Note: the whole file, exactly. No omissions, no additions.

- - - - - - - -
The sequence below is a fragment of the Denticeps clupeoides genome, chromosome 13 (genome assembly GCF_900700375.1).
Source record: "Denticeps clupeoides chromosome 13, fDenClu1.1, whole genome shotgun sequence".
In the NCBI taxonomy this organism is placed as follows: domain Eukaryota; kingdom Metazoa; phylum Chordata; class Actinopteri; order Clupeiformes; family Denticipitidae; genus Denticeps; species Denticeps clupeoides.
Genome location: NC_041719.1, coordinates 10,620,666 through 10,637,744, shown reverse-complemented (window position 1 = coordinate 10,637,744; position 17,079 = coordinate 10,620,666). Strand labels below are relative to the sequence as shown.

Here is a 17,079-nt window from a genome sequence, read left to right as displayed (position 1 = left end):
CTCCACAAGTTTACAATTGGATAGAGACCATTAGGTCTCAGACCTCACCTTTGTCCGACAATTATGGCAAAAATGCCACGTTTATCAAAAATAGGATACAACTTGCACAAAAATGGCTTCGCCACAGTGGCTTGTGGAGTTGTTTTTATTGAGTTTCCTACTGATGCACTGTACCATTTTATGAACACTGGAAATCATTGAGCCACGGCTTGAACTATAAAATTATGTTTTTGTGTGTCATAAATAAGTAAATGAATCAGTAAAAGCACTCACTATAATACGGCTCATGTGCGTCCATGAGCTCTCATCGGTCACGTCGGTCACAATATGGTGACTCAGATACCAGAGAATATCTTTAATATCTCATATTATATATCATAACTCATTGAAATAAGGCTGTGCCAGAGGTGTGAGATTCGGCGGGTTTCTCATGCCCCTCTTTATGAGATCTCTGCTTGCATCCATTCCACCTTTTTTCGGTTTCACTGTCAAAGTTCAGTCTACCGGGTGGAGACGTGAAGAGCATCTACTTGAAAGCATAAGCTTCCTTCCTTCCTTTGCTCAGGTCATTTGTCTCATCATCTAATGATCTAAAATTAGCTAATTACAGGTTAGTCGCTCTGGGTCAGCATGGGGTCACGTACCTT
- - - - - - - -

The sequence below is a fragment of the Denticeps clupeoides genome, chromosome 13 (genome assembly GCF_900700375.1).
Source record: "Denticeps clupeoides chromosome 13, fDenClu1.1, whole genome shotgun sequence".
In the NCBI taxonomy this organism is placed as follows: domain Eukaryota; kingdom Metazoa; phylum Chordata; class Actinopteri; order Clupeiformes; family Denticipitidae; genus Denticeps; species Denticeps clupeoides.
Genome location: NC_041719.1, coordinates 10,620,666 through 10,637,744, shown reverse-complemented (window position 1 = coordinate 10,637,744; position 17,079 = coordinate 10,620,666). Strand labels below are relative to the sequence as shown.

Here is a 17,079-nt window from a genome sequence, read left to right as displayed (position 1 = left end):
CTCCACAAGTTTACAATTGGATAGAGACCATTAGGTCTCAGACCTCACCTTTGTCCGACAATTATGGCAAAAATGCCACGTTTATCAAAAATAGGATACAACTTGCACAAAAATGGCTTCGCCACAGTGGCTTGTGGAGTTGTTTTTATTGAGTTTCCTACTGATGCACTGTACCATTTTATGAACACTGGAAATCATTGAGCCACGGCTTGAACTATAAAATTATGTTTTTGTGTGTCATAAATAAGTAAATGAATCAGTAAAAGCACTCACTATAATACGGCTCATGTGCGTCCATGAGCTCTCATCGGTCACGTCGGTCACAATATGGTGACTCAGATACCAGAGAATATCTTTAATATCTCATATTATATATCATAACTCATTGAAATAAGGCTGTGCCAGAGGTGTGAGATTCGGCGGGTTTCTCATGCCCCTCTTTATGAGATCTCTGCTTGCATCCATTCCACCTTTTTTCGGTTTCACTGTCAAAGTTCAGTCTACCGGGTGGAGACGTGAAGAGCATCTACTTGAAAGCATAAGCTTCCTTCCTTCCTTTGCTCAGGTCATTTGTCTCATCATCTAATGATCTAAAATTAGCTAATTACAGGTTAGTCGCTCTGGGTCAGCATGGGGTCACGTACCTT